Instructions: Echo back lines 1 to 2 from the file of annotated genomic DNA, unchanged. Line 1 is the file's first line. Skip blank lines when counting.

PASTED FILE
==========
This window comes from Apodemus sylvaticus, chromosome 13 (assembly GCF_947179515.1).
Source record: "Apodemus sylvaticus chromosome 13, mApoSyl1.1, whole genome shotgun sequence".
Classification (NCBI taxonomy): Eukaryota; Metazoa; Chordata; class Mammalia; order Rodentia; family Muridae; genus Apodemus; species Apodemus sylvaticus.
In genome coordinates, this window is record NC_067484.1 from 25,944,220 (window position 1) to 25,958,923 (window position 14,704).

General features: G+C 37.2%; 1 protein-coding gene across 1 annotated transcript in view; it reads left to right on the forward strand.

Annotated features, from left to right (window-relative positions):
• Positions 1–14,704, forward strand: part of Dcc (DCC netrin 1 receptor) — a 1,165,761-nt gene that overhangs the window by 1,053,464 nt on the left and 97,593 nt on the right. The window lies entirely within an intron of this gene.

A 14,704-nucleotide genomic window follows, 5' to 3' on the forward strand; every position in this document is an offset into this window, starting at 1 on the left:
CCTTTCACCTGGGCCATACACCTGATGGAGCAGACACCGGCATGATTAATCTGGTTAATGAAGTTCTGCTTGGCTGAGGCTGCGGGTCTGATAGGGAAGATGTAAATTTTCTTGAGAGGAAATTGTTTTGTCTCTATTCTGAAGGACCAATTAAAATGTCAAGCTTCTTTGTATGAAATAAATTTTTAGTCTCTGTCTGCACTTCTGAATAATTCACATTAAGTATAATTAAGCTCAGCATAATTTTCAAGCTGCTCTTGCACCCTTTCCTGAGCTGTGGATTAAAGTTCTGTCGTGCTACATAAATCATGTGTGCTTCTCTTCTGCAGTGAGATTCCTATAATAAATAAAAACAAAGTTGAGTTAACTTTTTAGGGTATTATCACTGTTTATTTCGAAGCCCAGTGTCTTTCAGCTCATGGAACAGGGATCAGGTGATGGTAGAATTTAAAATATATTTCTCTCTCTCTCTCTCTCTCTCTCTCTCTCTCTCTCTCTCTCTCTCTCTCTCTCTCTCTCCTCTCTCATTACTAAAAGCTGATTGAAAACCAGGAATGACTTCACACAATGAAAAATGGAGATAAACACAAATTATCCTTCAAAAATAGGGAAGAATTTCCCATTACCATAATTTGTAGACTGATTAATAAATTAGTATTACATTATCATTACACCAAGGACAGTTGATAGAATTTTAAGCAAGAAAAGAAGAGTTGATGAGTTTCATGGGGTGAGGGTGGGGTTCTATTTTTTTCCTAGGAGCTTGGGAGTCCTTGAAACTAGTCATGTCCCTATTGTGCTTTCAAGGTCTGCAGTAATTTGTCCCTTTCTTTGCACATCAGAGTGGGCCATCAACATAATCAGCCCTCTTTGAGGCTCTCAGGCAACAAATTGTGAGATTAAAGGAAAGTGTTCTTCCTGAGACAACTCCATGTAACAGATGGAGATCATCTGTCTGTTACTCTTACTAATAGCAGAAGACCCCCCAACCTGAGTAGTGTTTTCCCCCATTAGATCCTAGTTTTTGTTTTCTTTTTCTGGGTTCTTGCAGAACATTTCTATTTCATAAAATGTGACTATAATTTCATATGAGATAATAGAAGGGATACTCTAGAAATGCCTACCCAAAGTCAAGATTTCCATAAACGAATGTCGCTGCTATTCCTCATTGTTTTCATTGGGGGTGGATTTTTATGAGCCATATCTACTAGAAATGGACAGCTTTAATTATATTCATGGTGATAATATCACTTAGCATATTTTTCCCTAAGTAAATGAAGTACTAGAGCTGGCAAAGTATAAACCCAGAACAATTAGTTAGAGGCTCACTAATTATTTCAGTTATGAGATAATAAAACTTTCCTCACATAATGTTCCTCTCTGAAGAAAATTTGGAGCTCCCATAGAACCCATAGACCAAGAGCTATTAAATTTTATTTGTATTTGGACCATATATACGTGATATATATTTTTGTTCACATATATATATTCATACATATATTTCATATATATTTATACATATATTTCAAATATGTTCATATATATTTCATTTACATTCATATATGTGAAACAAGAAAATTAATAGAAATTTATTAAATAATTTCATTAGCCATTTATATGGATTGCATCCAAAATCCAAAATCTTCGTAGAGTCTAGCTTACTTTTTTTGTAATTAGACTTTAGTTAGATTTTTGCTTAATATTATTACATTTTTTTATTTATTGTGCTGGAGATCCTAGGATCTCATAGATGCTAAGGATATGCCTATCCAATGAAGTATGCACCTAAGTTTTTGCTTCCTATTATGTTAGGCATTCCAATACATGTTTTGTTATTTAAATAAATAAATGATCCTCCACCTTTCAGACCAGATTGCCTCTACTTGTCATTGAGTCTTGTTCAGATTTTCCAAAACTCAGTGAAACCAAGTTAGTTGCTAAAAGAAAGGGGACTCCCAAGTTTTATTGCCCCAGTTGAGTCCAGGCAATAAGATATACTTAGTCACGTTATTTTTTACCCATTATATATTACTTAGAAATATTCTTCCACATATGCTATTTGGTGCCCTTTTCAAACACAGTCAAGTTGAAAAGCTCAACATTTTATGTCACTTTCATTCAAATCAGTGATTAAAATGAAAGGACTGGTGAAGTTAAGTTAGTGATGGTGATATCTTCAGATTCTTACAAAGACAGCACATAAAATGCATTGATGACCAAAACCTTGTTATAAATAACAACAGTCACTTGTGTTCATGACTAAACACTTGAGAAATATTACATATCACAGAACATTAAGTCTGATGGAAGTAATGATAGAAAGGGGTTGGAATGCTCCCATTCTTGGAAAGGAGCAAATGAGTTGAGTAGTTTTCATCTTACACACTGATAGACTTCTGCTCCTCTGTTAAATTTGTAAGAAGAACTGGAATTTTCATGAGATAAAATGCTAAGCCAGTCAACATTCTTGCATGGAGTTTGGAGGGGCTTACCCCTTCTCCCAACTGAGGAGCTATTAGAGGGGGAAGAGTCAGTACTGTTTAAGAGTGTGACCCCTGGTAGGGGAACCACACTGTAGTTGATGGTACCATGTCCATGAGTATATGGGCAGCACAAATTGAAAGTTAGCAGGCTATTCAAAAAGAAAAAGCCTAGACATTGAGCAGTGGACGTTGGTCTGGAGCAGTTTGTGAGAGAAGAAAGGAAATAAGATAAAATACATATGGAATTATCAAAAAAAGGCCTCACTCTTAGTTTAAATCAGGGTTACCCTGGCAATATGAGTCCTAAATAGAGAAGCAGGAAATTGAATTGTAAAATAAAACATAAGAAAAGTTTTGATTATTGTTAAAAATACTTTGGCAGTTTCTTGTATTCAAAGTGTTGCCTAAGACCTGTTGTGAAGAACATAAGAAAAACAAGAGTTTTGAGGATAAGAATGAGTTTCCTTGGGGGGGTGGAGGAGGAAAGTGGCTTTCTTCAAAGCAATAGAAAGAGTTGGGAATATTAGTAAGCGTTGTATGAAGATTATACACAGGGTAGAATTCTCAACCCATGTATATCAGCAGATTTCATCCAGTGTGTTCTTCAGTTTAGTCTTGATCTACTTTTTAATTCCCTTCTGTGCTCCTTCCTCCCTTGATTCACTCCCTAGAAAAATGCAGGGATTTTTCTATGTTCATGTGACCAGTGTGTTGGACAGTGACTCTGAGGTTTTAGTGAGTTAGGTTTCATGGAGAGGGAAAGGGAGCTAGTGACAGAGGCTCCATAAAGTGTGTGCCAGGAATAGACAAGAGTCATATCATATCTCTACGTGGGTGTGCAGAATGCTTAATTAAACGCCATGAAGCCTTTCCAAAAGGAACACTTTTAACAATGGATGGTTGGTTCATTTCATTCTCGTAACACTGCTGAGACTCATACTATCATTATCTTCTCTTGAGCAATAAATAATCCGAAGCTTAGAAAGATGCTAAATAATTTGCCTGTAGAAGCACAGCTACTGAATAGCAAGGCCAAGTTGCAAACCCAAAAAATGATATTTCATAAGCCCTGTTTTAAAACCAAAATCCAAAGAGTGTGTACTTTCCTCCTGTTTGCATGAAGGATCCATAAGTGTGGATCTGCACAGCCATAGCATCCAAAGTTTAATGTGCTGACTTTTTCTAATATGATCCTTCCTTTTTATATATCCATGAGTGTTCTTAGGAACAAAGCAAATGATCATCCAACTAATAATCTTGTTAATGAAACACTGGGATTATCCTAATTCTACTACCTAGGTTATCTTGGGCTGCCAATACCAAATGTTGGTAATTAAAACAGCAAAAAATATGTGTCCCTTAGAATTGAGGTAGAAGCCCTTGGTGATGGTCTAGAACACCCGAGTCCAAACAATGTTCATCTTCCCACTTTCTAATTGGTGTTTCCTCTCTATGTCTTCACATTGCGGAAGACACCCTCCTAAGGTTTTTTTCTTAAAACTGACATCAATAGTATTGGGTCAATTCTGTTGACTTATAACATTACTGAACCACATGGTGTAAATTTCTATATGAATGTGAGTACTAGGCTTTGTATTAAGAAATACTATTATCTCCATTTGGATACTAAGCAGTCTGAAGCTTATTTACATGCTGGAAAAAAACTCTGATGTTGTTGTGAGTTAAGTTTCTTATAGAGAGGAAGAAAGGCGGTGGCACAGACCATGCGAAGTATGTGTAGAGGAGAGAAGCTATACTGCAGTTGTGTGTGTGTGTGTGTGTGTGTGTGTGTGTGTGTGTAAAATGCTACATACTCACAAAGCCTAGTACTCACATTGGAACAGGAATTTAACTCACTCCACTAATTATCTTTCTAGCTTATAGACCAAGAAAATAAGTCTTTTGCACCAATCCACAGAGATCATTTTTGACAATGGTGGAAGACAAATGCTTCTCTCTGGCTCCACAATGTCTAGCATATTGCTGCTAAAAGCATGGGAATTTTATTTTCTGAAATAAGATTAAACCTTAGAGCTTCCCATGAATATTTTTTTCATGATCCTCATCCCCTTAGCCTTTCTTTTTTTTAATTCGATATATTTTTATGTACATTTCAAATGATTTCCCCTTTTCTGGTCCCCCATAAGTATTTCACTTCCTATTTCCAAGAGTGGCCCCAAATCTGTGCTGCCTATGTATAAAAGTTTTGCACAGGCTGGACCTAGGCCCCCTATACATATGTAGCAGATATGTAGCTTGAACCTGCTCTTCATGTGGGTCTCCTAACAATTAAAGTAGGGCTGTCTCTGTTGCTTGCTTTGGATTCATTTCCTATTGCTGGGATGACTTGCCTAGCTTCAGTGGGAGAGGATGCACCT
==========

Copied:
This window comes from Apodemus sylvaticus, chromosome 13 (assembly GCF_947179515.1).
Source record: "Apodemus sylvaticus chromosome 13, mApoSyl1.1, whole genome shotgun sequence".